Herbert W. Gleason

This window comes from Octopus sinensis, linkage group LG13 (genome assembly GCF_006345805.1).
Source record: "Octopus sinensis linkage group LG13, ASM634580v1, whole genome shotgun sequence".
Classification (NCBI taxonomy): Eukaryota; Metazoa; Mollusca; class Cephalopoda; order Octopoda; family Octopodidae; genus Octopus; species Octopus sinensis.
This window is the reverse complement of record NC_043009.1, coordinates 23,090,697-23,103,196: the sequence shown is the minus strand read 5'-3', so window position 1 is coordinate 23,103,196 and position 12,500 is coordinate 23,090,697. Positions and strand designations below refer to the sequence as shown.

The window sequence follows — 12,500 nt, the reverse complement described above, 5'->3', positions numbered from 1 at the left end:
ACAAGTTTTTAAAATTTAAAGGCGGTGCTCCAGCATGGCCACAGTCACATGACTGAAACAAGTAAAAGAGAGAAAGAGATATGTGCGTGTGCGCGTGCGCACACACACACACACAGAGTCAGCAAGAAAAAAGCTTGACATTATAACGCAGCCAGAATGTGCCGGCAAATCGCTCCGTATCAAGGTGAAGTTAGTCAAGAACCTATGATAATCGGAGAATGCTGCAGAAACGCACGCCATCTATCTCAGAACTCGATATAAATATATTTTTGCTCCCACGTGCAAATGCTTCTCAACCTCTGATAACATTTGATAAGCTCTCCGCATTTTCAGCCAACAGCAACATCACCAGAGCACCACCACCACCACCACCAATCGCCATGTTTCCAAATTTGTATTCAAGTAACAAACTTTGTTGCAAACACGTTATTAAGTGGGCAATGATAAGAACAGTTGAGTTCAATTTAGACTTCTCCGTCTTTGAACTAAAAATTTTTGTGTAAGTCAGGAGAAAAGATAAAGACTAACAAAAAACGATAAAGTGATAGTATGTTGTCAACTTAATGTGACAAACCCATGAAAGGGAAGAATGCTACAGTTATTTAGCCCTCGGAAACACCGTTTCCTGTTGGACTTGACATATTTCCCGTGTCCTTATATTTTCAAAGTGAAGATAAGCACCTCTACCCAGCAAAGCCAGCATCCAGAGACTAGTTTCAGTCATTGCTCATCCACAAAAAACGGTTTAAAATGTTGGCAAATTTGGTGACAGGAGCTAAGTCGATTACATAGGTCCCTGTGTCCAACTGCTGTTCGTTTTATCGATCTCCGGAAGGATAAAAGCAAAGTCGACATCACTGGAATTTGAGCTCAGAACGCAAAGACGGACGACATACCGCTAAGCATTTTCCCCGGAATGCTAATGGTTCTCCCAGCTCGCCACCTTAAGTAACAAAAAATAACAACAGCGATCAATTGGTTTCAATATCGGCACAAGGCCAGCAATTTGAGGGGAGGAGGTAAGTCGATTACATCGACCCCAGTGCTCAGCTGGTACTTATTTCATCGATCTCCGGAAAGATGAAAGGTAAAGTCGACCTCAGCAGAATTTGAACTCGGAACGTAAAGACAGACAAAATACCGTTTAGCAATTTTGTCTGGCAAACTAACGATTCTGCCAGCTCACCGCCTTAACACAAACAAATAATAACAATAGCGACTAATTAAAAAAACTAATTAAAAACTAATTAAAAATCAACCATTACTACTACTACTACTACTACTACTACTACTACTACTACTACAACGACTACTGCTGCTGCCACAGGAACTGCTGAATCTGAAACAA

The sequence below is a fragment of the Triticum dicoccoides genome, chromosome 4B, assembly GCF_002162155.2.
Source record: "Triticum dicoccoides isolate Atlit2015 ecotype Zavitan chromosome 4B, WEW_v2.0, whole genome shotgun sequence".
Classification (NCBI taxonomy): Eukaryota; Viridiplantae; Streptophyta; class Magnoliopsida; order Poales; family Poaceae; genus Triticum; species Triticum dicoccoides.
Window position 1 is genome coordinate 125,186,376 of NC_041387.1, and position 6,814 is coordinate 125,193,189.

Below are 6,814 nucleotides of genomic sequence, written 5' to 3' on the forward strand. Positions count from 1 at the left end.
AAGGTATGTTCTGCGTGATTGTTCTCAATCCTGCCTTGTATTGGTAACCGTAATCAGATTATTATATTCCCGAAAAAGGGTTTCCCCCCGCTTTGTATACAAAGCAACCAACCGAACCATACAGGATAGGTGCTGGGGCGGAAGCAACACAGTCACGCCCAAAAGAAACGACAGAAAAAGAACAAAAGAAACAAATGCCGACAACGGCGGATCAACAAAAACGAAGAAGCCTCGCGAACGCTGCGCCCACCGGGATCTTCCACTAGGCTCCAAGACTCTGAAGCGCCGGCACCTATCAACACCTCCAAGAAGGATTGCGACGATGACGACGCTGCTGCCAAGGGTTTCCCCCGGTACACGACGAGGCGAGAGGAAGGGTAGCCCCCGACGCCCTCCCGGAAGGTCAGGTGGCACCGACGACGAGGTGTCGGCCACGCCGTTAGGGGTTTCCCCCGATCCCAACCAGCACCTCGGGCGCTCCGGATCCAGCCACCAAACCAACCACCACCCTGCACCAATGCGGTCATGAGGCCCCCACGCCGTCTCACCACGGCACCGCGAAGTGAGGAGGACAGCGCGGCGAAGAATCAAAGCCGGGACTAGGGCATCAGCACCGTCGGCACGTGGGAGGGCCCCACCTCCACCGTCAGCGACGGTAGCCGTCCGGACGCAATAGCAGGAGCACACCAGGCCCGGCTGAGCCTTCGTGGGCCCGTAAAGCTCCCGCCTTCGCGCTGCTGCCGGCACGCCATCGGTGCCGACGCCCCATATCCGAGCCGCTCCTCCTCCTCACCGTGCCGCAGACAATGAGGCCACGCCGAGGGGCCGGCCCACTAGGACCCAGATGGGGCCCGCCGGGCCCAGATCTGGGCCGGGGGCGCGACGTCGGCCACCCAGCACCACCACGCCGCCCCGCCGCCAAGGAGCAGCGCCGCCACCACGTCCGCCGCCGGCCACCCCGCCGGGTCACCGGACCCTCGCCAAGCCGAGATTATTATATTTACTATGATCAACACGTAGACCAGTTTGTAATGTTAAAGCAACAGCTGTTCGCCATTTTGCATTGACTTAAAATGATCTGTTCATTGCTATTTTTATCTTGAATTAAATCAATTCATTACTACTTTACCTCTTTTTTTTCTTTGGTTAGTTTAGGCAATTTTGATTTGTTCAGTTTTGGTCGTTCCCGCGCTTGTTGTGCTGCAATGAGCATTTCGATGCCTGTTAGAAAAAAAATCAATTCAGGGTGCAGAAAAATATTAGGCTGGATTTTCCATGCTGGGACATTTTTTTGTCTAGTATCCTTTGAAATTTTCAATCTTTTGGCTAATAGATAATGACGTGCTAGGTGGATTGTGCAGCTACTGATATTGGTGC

ART AND ARTISTS.(Continued From First Page.)ers would doubtless prefer the quicker and more comfortable stage route."The new road will pass through the Gen. Grant National Park, thence to Ten-mile Creek, thence to the southern portion of the cafion, crossing the river and continuing along the north bank through some very notable scenery until the main floor of the cafion is reached. There is a camp at the junction of Copper Creek and the King's, and here have already begun extensive improvements in anticipation of the certain increase of visitors following the completion of the stage road."There is no question, but that this King's River region is one of the most valuable assets which the State possesses. It is sure to become widely famous in the immediate future, and it will not surprise me if eventually the number of visitors annually will equal or exceed those now going to the Yosemite. In that case, of course, something of the charm of the locality will be lost, for at present its primitive wildness and total absence of everything artificial constitute no small part of its attractiveness to many visitors."But if the matter is properly handled this loss will be very slight. First of all, the entire region of the head-waters of the Middle and South Fork of the King's should be made a national park, and placed under government supervision. The advantages accruing from this would be inestimable, not only in making the region more accessible and maintaining its facilities in better shape, but in preserving its natural beauties, especially the forest growth, and protecting its wild life. Contrast the present timidity of wild animals, especially the deer, in the King's River region with the tameness of the same animals,(wild, and yet protected,) which we find in Yellowstone Park. It would be but a few years, under proper government supervision, when the King's River region would also become a paradise for wild animals."There is one other improvement which should be made, it seems to me," Mr. Gleason continued reflectively, "and that is in respect to the nomenclature of the locality. It is unfortunate that the cafion did not receive some appropriate name of Spanish or Indian origin. Yosemite, Tuolumne, Merced, San Joaquin, Tehipite-are all beautiful names. Mr. King may have been a very worthy man, but the name is empty and devoid of all significance to 99 out of every 100 who visit the cafion. And who was Bubb? It is a shame that such a magnificent valley and stream should bear such an insignificant name.""Mr. Gleason, referring again to the comparison between the Yosemite and the King's-a comparison that did not strike me as being at all odious-if a person can visit but one of these localities, which shall he choose?""The Yosemite, by all means," answered the artist emphatically, "because of its greater accessibility and its manifold beauty, but having seen the Yosemite, he should, if possible, visit the King's River Cafion, if he would gain a true conception of the marvelous scenery of the Sierra Nevada."03995Herbert W. Gleason.tain setting. The mountains adjacent to the Yosemite are scarcely over 9000 feet high, while many. of the peaks which are neighboring to the King's River Cafion are 11,000 and 12,000 feet in altitude, while the high crest of the Sierras, immediately to the south, exceeds 14,000 feet at many points. Consequently the King's River Cafion, taking in the surroundings as well as the valley itself [Illegible] decidedly more impressive than the Yosemite [Illegible].Perhaps I looked a wonder that bordered on incredulity Mr. Gleason, however, only smiled reassuringly to me and kept on talking."I speak the simple truth," said he. "My tale is no airy tissue of the imagination, no cloud-wrought fancy of the mind. Go and see for yourself. Nor are the single features of the cafion belittled by a comparison with the more famous valley. Grand Sentinel rears its lofty, [Illegible] pinnacled top 3700 feet sheer above the floor of the valley. The North Dome approaches El. Capitan in the grandeur of its perpendicular face, while Bubb's Dome is even more, gigantic. Buck-Peak, Glacier Monument. East West Videttes, and various other points over-looking the valley, which are as yet nameless, are quite as sublime as the corresponding cliffs of the Yosemite. To be sure, there is no Vernal or Bridal Veil Fall, yet there are a number of tumutuous, cascades of great beauty along the Paradise Branch. Bubb's Creek Roaring River, while Mist Falls and Roaring River Falls possess a unique charm. The floor of the valley, also, while not conspicuous for its open meadows, like those of the Yosemite, is exceedingly beautiful, with its magnificent sugar pines, yellow pines. California oaks and incense cedars."But it is chiefly in its mountain surroundings that the King's River Cafion calls for highest admiration. Goat Mountain, just to the north, reaches an altitude of 12,203 feet, and the view from its summit is one of the grandest in the entire Sierras. Avalanche Peak, within only two miles of capped giants- the whole forming a mountain panorama superbly beautiful."To the west, just beneath one's feet, lies the valley in which Bullfrog Lake is situated, beyond which can be traced the striking headlands which mark the boundaries of the King's River Cafion. A view of this character, so extensive, so magnificent, and so easily reached ought to make. Mt Gould the Mecca of mountain-loving tourists from all over the world. Yet this is only one of many similar lofty points which are comfortably accessible from King's River Cafion.""Tell me, Mr. Gleason, are there any other trips of interest which can be made from Kings River Cafion as a base?""Any? Many of them and all of the greatest interest. The climber may go up the valley of Copper Creek, with the ascent of Goat Mountain, or up the basin of Roaring River, on to East Lake, from which Mt. Brewer can be easily climbed, or up the South Fork to Paradise Valley and Mt. King and Mt. Gardner, or to Tehipite Valley on the Middle Fork- and every one of these is a red-letter excursion by itself.""But how did you get to King's River Cafion?""I was obliged to make a horseback trip of it, and the trail was not always easy or delightful. However, the good news has gone forth that [illegible] the long-contemplated. State road is now in actual construction and will be completed in two years. At present, leaving the Southern Pacific is at Sanger, there is a stage ride of fifty miles to Millwood, where one must transfer himself and his belongings to a pack train. Two days more are required to reach the cafion by this conveyance, and while the trail leads through a wonderfully interesting region- particularly interesting on account of the splendid groves of noble sequoias through which it passes-most travel-(Continued on Fourteenth Page.)03995